Hargreaves eager to beat quarter-final hoodoo
Owen Hargreaves believes England can fulfil Fabio Capello's belief of being capable of reaching the 2010 World Cup final - and shake off their tag of being perennial losing quarter-finalists.
England fell at the last-eight hurdle in the 2002 and 2006 World Cups plus Euro 2004 before failing to even qualify for Euro 2008.
There has been a thin dividing line between success and failure, with England twice losing on penalties in the quarter-finals in 2004 and 2006.
Capello has enough faith in his current squad to believe a long run in South Africa is within the capabilities of his players - a view endorsed by Hargreaves.
The Manchester United star said: 'People have said we haven't achieved anything over the last few years but we have got to three quarter-finals.
'We lost (2-1) to Brazil in ridiculous heat in Japan and they were a fabulous side. Then we lost on penalties twice when we could have been in two semi-finals which would have been an achievement.
'I don't think it is fair to say it is all negative. Obviously the last campaign was poor and we need to learn from those mistakes.
'But there have been some good things and we just need to improve in getting past that quarter-final stage because so far that has been the biggest hurdle for us.
'If those penalty shoot-outs had gone the other way, you could easily have been a European Championship or World Cup winner. But that hurdle for us, quarter-finals, has been a big one and so far we haven't found the answer and I hope that is something we can improve on.'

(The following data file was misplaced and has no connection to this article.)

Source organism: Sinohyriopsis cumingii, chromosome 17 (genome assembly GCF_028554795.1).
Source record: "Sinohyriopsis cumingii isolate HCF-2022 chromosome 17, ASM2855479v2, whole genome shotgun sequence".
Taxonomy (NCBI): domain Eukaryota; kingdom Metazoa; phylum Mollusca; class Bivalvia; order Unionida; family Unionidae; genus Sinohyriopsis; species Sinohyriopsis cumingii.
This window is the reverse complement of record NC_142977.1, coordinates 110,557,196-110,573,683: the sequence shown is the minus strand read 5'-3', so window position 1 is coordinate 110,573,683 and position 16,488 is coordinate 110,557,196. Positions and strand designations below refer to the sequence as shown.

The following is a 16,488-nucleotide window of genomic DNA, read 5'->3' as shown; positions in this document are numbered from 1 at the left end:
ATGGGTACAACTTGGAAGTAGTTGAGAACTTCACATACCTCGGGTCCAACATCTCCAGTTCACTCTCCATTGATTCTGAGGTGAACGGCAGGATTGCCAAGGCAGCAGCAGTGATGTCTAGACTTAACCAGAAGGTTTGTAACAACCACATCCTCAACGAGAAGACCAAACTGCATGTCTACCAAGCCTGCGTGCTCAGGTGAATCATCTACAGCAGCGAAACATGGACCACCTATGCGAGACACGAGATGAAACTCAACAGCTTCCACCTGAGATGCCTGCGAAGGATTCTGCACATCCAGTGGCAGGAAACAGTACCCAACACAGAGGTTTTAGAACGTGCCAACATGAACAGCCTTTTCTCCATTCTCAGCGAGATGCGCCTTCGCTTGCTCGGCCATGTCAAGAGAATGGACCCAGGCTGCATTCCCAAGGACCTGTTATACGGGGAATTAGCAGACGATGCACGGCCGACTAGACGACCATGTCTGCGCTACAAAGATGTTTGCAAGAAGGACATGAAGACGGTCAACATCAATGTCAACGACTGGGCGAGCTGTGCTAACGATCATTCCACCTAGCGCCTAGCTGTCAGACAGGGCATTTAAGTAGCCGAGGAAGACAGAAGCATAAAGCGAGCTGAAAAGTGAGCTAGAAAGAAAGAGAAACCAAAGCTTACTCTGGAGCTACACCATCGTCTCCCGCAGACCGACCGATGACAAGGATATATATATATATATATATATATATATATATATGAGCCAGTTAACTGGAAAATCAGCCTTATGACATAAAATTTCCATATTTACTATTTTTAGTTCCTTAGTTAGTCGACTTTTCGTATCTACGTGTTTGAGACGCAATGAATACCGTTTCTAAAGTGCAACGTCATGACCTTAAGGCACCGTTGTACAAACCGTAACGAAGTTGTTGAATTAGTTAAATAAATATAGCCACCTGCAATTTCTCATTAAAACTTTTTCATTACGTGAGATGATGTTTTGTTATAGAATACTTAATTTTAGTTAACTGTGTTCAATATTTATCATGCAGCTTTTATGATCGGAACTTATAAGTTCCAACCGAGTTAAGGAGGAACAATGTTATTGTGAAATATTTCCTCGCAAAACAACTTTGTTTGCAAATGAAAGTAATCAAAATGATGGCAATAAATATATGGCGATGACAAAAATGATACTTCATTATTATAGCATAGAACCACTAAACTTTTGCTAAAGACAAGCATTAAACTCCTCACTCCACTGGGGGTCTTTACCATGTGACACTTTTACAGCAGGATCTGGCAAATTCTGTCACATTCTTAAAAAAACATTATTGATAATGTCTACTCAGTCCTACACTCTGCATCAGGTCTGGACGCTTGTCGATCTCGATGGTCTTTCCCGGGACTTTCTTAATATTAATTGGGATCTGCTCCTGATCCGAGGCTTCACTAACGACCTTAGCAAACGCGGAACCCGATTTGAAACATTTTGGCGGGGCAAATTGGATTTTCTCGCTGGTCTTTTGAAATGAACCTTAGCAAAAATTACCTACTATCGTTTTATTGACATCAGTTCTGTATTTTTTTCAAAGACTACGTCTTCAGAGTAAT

Hargreaves admitted: 'When you look at the squad of players it is disappointing we are not at the European Championships. We should be. We have the players and the personalities to be there and one of the teams competing for it.
'All the players are quite confident on their day, we could beat anyone. Fabio Capello thinks we can reach the final in South Africa and he is right in his assessment. We could get to the final. Those are the expectations.'
Hargreaves quickly came back down to earth after winning the Champions League with United - a success he had previously enjoyed with Bayern Munich - after revealing he had been feeling ill.
He said: 'It is fabulous to compete and get a reward for all the hard work you put in during a season but for me that, the Champions League, is in the past already.
'It is gone for me if I am honest. It was a fabulous moment. The first time I won with Bayern I didn't even celebrate really. It was my first season, I had just broken into the team, and I didn't even have a picture of me with the cup.
'My mum and dad wanted that but I said no because I didn't want to give the impression with the other older players that I was greedy or anything like that.
'Five or 10 minutes after the Chelsea game, I was content with being a winner. I don't need to celebrate and milk the win for weeks.
'To be honest, after the game, I felt ill and sick. I don't think I had eaten enough to last 120 minutes and it was cold and rainy and I was freezing. I didn't feel the best.
'After the game when everyone was having pictures, I showered for an hour because I was so cold.'